Broken glass

Arden Theatre Company presents Tennessee Willliams’s The Glass Menagerie

4 minute read
Apple, auburn curly hair pinned up, leans smiling over Brannau, who gazes dreamily in a pocket mirror, one hand on her cheek
Hannah Brannau and Krista Apple in ‘The Glass Menagerie’ at Arden Theatre Company. (Photo by John C. Hawthorne.)

“If you breathe, it breaks,” implores Laura Wingfield, the wistful young woman who tends her collection of crystal figurines with the utmost care in The Glass Menagerie. The play itself—a breakthrough for playwright Tennessee Williams when it first appeared on Broadway in 1945—is equally delicate, especially in the wrong hands. Arden Theatre Company’s season-opening production feels like the proverbial bull loose in the china shop.

Director Terrence J. Nolen’s interpretation falls flat due to misunderstanding. Williams, who based aspects of the drama on his own early life in St. Louis, where he lived with his grandiose mother and beloved sister Rose, structured the story as a doleful memory play. The narrator and authorial stand-in, Tom Wingfield (Sean Lally), looks back on his past from a removed distance, with a healthy dose of unreliability.

Poetry and prose

Williams operates in poetry. Tom soldiers through his dreadful days working at a shoe factory by dreaming of a more rewarding life as a writer. His mother Amanda (Krista Apple), an exile from the Old South, comforts herself with remembrances of a more genteel past. And Laura (Hannah Brannau), who lives with the “slight defect” of a crooked leg, slips further into a fantasy world of glass animals and Victrola records. The script is peppered with blossoming language and deep wellsprings of metaphor.

Nolen, on the other hand, directs in prose. Williams’s reverie—described in Tom’s opening monologue as “dimly lighted, sentimental, not realistic”—becomes a kitchen-sink drama, entirely devoid of the deceptive symbolism that masks the dire situation of the Wingfield family’s poverty and predestined destruction. The audience waits through the preparations for the pivotal appearance of the Gentleman Caller (an ineffective Frank Jimenez) who represents the clan’s last hope for survival with the grim knowledge that it is a fool’s errand.

Projections and pragmatism

This reading influences the acting in negative ways. Lally seems determined to convince the audience that he’s inventing each line of dialogue in the moment—a choice that makes no sense in a play purposely constructed around a frame narrative. He employs a flat affect throughout, with no trace of Southern-ness and no sense of a poet’s gift for words. An actor playing Tom shouldn’t try to imitate Tennessee Williams, but he should project the playwright’s conflicted relationship to his personal history. Lally comes across as a disinterested interlocutor.

Apple’s tightly controlled performance loosens in the play’s final moments, when it becomes unavoidable that Amanda’s last-ditch dreams for Laura’s future will come to nothing. But without the dramatic build-up to that scene, and a sense that Amanda believes wholeheartedly in the scheme to marry her daughter off, the result is anticlimactic. Apple is too pragmatic to convince the audience that Amanda has pulled the wool over her own eyes.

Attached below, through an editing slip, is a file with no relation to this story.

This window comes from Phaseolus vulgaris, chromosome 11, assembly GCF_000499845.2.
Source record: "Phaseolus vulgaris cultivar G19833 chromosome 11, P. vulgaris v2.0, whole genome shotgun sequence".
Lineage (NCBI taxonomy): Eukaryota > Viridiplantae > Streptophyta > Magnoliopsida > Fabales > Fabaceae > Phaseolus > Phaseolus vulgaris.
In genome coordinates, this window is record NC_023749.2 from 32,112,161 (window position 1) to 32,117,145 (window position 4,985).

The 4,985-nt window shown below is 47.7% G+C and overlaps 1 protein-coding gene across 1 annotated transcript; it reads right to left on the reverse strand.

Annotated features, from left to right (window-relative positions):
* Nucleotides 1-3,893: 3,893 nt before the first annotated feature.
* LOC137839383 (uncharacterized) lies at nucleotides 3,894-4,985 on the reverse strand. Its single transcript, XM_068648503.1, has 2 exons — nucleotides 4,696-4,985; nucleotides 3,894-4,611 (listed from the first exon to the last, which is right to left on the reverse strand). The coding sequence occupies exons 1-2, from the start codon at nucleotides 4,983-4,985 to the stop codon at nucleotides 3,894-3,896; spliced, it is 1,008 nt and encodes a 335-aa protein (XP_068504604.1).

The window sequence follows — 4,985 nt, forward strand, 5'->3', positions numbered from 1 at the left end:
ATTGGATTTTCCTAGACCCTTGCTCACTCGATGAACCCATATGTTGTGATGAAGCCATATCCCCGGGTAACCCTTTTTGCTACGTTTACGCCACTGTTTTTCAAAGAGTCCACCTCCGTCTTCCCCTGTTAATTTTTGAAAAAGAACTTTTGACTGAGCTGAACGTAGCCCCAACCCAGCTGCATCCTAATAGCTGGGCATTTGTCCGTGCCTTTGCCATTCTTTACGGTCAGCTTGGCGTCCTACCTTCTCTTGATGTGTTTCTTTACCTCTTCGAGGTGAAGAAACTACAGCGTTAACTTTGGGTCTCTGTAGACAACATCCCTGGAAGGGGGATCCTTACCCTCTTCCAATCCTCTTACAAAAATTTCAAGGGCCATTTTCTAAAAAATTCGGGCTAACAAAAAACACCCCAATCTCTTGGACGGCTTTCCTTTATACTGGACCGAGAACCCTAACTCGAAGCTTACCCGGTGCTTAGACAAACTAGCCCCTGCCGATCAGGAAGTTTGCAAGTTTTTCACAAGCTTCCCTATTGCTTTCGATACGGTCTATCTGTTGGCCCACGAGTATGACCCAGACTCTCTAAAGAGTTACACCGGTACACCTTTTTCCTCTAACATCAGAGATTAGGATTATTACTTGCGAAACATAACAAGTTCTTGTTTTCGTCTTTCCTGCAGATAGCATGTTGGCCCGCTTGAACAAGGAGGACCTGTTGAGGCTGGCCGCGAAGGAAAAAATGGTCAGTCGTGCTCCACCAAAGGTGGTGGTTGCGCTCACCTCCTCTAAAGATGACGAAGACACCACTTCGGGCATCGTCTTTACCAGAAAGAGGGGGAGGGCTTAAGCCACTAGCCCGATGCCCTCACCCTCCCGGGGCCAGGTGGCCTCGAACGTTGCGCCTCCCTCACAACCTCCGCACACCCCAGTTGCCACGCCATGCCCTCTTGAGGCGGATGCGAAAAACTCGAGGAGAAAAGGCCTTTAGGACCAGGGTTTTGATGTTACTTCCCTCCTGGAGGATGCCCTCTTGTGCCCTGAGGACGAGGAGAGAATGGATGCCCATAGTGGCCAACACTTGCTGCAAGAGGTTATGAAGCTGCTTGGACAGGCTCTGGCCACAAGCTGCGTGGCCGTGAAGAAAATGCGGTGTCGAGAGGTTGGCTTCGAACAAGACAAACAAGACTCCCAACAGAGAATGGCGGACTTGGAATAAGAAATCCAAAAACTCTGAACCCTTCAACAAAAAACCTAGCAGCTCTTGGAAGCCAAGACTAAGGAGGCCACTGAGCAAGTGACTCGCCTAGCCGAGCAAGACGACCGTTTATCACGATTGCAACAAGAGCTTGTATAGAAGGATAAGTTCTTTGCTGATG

Brannau brings a sweet, sad quality to Laura that is pleasant but lingers on one note. Too often in productions of this play, Laura can feel like a projection of Tom and Amanda’s perceptions of her. I long for an actor to bring something wry and ironic to the role, to suggest that her still waters really do run deep, as Amanda suggests in an early scene.

Just like all the others

Although Thom Weaver’s lighting generally hits the right speculative notes, his scenic design—a light and airy flat, furnished with elegant floating set pieces—lacks the requisite feeling of a stifling tenement, with the family constantly on top of each other. As was the case in the Arden’s production of A Streetcar Named Desire early this year, the F. Otto Haas stage is simply too wide and deep to convey the cramped living conditions that turn a Williams play into a powder keg. Olivera Gajic’s costumes often look like a contemporary person’s idea of period clothing, and they sometimes don’t make dramaturgical sense: why is the cotillion dress Amanda wears in the second act festooned with flowers, when she says in her monologue that she “had to take them all off”?

Near the end of the play, Laura’s favorite glass animal—the distinctive, individual unicorn—is destroyed when his horn is broken. Attempting to put a positive spin on the disaster, she remarks that now he’s just like all the other horses. But there is melancholy beneath this sentiment. Unfortunately, in this uninspired production, a treasure of great American drama feels as common as any other play.

What, When, Where

The Glass Menagerie. By Tennessee Williams, directed by Terrence J. Nolen. $28-$58. Through November 6, 2022, at the Arden Theatre, 40 North 2nd Street, Philadelphia. (215) 922-1122 or

Masks are not required in the theater.


The Arden is a wheelchair-accessible venue. Assistive listening devices are available at all performances. To purchase accessible seating in advance, call (215) 922-1122 or email [email protected].

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